Channeling Ions into Defined Pathways Boosts Perovskites’ Performance
Ion migration effects changes in the material
February 28, 2023
North Carolina State University scientists have discovered that channeling ions into defined pathways in perovskite materials improves the stability and operational performance of perovskite solar cells.
The discovery paves the way for a new generation of lighter, more flexible, and more efficient solar cell technologies suitable for practical use.
The study titled ‘A multiscale ion diffusion framework sheds light on the diffusion–stability–hysteresis nexus in metal halide perovskites’ is published in Nature Materials journal.
In the experiment, the scientists studied the grain boundaries in perovskite materials. They found that while ‘growing’ a perovskite, the material forms a series of crystals or grains.
The generation of charges for electric current and absorption of light is possible in perovskite through these grains.
However, they observed that the positioning of grains is much more likely to be disoriented in the material, and such an area where grains touch each other is termed to be grain boundary. They found that perovskites are ionic materials and the migration of ions results in certain chemical and structural changes in the material itself.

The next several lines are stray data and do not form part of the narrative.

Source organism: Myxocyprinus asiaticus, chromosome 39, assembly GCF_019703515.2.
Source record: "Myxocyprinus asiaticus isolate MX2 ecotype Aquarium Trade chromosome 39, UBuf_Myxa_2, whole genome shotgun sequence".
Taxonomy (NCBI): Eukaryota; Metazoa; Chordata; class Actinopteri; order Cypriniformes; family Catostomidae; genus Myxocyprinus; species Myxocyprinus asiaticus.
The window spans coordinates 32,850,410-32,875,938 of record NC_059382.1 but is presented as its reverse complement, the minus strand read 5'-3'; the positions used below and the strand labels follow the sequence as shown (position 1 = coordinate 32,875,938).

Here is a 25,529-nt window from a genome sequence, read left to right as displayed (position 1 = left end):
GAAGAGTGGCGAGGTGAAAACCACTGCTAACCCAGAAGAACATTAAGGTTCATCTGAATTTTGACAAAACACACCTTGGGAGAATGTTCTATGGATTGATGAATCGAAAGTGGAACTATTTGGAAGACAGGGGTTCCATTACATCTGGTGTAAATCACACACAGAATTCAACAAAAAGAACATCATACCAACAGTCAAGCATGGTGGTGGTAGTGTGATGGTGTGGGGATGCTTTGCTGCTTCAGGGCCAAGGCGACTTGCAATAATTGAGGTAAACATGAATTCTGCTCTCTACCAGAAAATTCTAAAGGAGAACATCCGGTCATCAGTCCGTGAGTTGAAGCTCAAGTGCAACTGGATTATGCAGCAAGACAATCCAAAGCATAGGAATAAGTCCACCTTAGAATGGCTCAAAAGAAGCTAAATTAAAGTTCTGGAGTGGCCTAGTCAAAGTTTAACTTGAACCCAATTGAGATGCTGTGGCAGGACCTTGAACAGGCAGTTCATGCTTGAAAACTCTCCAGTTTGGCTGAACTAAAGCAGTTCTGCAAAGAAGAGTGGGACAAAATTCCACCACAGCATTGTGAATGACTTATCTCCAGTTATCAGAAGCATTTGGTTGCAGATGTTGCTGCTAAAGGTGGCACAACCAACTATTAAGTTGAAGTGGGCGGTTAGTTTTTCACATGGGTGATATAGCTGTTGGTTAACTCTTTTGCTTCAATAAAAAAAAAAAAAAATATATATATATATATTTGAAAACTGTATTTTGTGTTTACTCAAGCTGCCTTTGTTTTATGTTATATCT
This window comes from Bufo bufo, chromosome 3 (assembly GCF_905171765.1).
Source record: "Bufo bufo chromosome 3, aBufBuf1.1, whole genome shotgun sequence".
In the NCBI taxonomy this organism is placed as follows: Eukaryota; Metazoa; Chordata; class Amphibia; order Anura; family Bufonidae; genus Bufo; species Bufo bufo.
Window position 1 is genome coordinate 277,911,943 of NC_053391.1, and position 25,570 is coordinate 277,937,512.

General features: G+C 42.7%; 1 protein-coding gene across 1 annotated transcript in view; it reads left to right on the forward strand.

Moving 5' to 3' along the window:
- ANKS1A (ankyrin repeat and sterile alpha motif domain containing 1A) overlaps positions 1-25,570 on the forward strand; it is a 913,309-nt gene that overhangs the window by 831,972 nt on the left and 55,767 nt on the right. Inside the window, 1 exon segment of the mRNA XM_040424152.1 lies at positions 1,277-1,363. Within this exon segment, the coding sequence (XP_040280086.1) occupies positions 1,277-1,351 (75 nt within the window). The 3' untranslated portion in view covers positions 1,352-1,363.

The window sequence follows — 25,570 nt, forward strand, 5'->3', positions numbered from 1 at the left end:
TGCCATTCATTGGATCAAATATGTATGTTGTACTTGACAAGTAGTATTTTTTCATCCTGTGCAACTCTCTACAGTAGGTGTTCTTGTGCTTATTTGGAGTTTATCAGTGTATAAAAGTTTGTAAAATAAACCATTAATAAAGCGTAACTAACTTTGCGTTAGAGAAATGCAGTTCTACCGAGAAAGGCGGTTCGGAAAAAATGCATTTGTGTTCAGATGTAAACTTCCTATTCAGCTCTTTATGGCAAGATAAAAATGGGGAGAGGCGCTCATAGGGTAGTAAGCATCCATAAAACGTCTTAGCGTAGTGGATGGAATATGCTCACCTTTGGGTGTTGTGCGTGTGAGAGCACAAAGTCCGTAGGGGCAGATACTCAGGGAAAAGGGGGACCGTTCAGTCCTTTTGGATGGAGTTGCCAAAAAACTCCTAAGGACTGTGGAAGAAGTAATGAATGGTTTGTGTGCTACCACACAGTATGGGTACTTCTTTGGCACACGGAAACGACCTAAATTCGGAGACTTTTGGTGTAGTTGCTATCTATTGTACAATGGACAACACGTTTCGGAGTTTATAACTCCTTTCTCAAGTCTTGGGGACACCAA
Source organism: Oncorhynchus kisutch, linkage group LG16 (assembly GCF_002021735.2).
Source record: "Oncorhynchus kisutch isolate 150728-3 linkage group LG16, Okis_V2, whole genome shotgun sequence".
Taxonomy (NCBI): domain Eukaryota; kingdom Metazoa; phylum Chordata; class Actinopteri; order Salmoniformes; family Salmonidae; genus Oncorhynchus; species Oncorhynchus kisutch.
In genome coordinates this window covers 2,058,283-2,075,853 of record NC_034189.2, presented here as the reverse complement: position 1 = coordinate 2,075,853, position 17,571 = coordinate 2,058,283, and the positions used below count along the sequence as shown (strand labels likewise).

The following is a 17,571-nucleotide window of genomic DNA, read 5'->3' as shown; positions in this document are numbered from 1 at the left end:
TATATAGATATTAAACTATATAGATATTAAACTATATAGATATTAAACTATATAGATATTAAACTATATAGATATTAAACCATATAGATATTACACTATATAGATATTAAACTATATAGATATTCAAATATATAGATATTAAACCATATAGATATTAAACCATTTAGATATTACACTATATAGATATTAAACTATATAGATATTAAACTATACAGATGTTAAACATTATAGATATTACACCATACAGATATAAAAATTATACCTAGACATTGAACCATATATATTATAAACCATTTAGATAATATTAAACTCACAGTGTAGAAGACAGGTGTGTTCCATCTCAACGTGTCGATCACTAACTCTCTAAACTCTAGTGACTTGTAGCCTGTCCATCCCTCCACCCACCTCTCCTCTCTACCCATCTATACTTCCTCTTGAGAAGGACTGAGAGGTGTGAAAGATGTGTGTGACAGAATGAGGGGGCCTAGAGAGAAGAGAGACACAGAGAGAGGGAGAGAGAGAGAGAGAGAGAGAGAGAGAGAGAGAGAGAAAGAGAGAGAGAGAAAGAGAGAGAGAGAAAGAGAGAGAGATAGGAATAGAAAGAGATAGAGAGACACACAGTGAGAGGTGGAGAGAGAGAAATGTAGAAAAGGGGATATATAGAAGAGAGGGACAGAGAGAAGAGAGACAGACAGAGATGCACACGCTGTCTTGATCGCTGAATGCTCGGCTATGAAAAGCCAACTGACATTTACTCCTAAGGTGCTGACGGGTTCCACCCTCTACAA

According to Aram Amassian, the corresponding author of the study, strengthening the grain boundaries helps understand what needs to be done to make perovskites more stable and efficient.
The first author of the study, Masoud Ghasemi said, “What we’ve found is that grains are better protected from impairment when the ions move predominantly along the grain boundary. Designing stronger grain boundaries that protect the grains is essential to block migrating ions and other harmful species like oxygen from entering the grains, mitigating problematic chemical and structural changes in the material.”
The researchers discovered that when a voltage is applied to a perovskite, ions migrate through the material and an increase in this activity makes the material unstable and inefficient.
The team claimed that the migration of ions could be one of the potential reasons stopping the achievement of long-term operational stability in perovskite solar cells.
Figure 1: Migration of ions in perovskite material. Source: NC State University
“This is an important insight because there are established techniques we can use to engineer perovskite materials and their grain boundaries. Observing the grain boundaries opens the door to a host of new technologies, such as flexible, lightweight solar cells, or layered solar cells (known as tandems) that can be far more efficient than the solar harvesting technology used today in so-called solar farms,” Amassian said.
The work may also inform the development of more efficient energy storage technologies.
In an experiment performed by experts at Germany’s Helmholtz-Zentrum Berlin, experts claimed to have achieved 32.5% conversion efficiency in tandem solar cells, the highest ever for this technology.
Researchers at the Indian Institute of Technology, Roorkee developed a prototype of a low-cost, high-quality perovskite solar cell that achieved a stable conversion efficiency of 17.05%. The experts said that their perovskite solar cell leads to the optimum phase distribution, enlarged grain size, and comes with enhanced crystallinity.